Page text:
KJIPUKTUK (Halifax) – Today I am reviewing two new board games unlike any you’ve ever seen. First we look at Co-opoly, think Monopoly for people who for people who rather cooperate than compete. Next we look at Rise Up: The Game of People and Power, where the purpose is to build a social movement and beat an oppressive system.
In 1928, after several decades of hardship in the fishing, mining and agricultural sectors of eastern Nova Scotia, St. F.X. University established the Extension Department, led by Father Moses Coady. The Extension Department would later sponsor the social and economic movement known as the Antigonish Movement.
The Antigonish Movement’s goal was to address the extreme poverty caused by the way certain coal mining and fishing companies exploited their workers.
The movement focused first of all on adult education in order to teach people in rural communities how to become self-reliant so they wouldn’t have to keep relying on big corporate money. Well over 1000 study clubs with some 10,000 participants altogether were formed, where members would learn about the factors that kept them in poverty and how to build their own self-sufficient local institutions.
The movement organized cooperative fish plants and lobster canneries, cooperative grocery stores, housing cooperatives, and the most common cooperative institution, credit unions. Today, Nova Scotia has over 350 cooperatives and credit unions, with combined assets of over $2.5 billion.
If Moses Coady were around today, I’ll bet he would be a huge fan of the board game Co-Opoly.
Produced by the Toolbox for Education and Social Action (TESA) and originally released in 2012, Co-Opoly is, as the name suggests, a cooperative board game where everyone wins or everyone loses. The object of the game is to start a cooperative business or organization, survive as individuals, and develop a cooperative economy.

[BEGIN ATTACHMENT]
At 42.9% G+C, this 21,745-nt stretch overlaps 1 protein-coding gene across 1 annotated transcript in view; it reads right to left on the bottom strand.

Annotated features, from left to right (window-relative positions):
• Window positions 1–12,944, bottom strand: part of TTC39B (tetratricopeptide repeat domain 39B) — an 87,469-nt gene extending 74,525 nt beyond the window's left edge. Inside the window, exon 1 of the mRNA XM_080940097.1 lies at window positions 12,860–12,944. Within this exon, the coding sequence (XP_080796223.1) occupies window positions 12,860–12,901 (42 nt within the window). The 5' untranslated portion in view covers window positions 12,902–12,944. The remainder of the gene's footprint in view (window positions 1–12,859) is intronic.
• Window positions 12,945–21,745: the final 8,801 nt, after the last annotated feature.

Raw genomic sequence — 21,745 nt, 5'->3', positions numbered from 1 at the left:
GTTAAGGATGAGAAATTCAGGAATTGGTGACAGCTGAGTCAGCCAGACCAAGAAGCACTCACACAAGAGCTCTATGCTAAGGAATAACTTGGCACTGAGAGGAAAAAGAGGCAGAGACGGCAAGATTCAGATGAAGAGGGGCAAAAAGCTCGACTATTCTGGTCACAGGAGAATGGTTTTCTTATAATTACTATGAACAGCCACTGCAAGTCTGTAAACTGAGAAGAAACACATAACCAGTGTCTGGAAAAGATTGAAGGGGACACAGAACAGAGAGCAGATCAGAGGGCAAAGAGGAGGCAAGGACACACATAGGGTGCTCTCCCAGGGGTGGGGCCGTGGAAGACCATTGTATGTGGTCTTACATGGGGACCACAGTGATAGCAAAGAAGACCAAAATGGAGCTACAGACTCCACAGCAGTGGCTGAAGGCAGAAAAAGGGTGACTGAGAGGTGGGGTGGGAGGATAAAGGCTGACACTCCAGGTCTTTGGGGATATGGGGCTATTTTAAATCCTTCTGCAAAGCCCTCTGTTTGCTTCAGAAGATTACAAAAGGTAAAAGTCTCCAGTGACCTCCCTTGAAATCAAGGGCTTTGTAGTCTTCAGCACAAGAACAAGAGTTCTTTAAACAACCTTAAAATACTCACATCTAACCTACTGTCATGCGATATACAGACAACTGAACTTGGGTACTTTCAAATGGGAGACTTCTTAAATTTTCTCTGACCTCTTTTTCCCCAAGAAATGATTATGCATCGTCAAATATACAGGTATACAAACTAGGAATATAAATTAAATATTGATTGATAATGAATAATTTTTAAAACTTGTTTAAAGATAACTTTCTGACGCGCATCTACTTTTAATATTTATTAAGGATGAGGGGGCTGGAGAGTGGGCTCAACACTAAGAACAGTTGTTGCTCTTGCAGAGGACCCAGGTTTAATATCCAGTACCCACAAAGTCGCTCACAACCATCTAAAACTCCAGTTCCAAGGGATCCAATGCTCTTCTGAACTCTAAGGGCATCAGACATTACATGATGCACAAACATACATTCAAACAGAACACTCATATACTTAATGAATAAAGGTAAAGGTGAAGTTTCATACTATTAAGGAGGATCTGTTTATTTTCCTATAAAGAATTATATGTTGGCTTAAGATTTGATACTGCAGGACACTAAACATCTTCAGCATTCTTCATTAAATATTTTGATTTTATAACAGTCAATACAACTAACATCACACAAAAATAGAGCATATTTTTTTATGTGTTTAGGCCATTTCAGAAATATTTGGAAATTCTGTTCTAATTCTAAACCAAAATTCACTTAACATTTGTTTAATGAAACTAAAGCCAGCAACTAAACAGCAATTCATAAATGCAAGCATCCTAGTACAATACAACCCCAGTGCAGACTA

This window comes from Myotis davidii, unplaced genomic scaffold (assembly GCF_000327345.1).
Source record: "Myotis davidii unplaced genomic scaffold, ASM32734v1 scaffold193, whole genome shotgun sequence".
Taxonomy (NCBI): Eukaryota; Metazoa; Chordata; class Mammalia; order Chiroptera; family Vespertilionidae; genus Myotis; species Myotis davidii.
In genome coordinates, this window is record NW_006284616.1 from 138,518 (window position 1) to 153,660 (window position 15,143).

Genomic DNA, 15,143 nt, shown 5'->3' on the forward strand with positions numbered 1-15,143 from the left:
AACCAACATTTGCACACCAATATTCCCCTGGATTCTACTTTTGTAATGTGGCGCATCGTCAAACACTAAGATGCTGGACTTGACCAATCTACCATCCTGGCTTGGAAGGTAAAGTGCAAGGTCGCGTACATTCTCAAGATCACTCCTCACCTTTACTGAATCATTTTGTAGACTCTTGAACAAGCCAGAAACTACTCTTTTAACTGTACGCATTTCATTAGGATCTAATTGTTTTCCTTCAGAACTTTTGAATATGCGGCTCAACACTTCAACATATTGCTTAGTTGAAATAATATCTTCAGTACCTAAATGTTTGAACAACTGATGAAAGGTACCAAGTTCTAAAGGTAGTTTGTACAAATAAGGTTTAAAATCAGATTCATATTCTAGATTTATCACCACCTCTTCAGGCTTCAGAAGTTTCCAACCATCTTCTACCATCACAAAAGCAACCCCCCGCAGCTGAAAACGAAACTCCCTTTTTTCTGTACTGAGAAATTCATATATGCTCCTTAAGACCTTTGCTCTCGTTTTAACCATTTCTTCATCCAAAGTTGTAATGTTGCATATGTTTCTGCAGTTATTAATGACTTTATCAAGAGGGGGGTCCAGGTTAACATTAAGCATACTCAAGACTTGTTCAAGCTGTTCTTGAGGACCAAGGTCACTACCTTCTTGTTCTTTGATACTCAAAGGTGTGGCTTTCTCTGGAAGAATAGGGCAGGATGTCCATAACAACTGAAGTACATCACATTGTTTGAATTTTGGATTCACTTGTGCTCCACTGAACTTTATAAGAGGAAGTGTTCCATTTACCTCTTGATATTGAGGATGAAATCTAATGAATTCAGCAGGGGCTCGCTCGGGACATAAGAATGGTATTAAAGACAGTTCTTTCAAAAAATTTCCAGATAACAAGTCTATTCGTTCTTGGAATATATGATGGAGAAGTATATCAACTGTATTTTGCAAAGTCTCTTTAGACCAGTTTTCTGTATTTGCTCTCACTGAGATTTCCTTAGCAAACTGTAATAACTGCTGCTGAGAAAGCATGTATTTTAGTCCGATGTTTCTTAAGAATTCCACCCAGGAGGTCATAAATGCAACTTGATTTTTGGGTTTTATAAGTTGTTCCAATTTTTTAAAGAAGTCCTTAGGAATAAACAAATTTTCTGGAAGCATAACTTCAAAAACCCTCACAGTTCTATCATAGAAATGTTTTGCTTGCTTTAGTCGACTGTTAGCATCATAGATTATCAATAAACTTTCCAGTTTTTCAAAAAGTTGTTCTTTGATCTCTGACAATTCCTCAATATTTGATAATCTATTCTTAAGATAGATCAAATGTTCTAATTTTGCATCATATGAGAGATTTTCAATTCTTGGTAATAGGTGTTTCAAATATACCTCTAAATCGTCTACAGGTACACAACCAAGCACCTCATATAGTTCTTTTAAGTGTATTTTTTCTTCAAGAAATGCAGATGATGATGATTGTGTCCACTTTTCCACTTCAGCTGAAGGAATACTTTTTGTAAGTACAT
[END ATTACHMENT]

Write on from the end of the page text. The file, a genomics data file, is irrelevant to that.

There are four kinds of cards that can be drawn during the game. World Cards are events that can positively or negatively impact players or the co-op, such as sickness and new business. Resource Cards are items the co-op can purchase, such as new equipment or healthcare. Challenge Cards can be major opportunities or obstacles. Work Cards are how the co-op earns points from the Point Bank, the game’s currency. The co-op’s points belong equally to all members, and every player must agree on how they should be used.
Co-Opoly is more than just a board game….it is a strong educational tool. It can help the players learn how to survive as individuals and as a group in the face of challenges of all types. The game also teaches players how to democratically make decisions on challenges that could contribute to the success or failure of their co-op.
So while Monopoly might teach players how to be like Nova Scotia billionaires John Bragg or John Risley, Co-Opoly can teach them how to be like Moses Coady!
But Co-Opoly is far from the only interesting product TESA has.
Last year, TESA released another game, Rise Up: The Game of People and Power. It’s another cooperative game where everyone wins or everyone loses, here players build a social movement and take on an oppressive system, even when all the odds are stacked against them.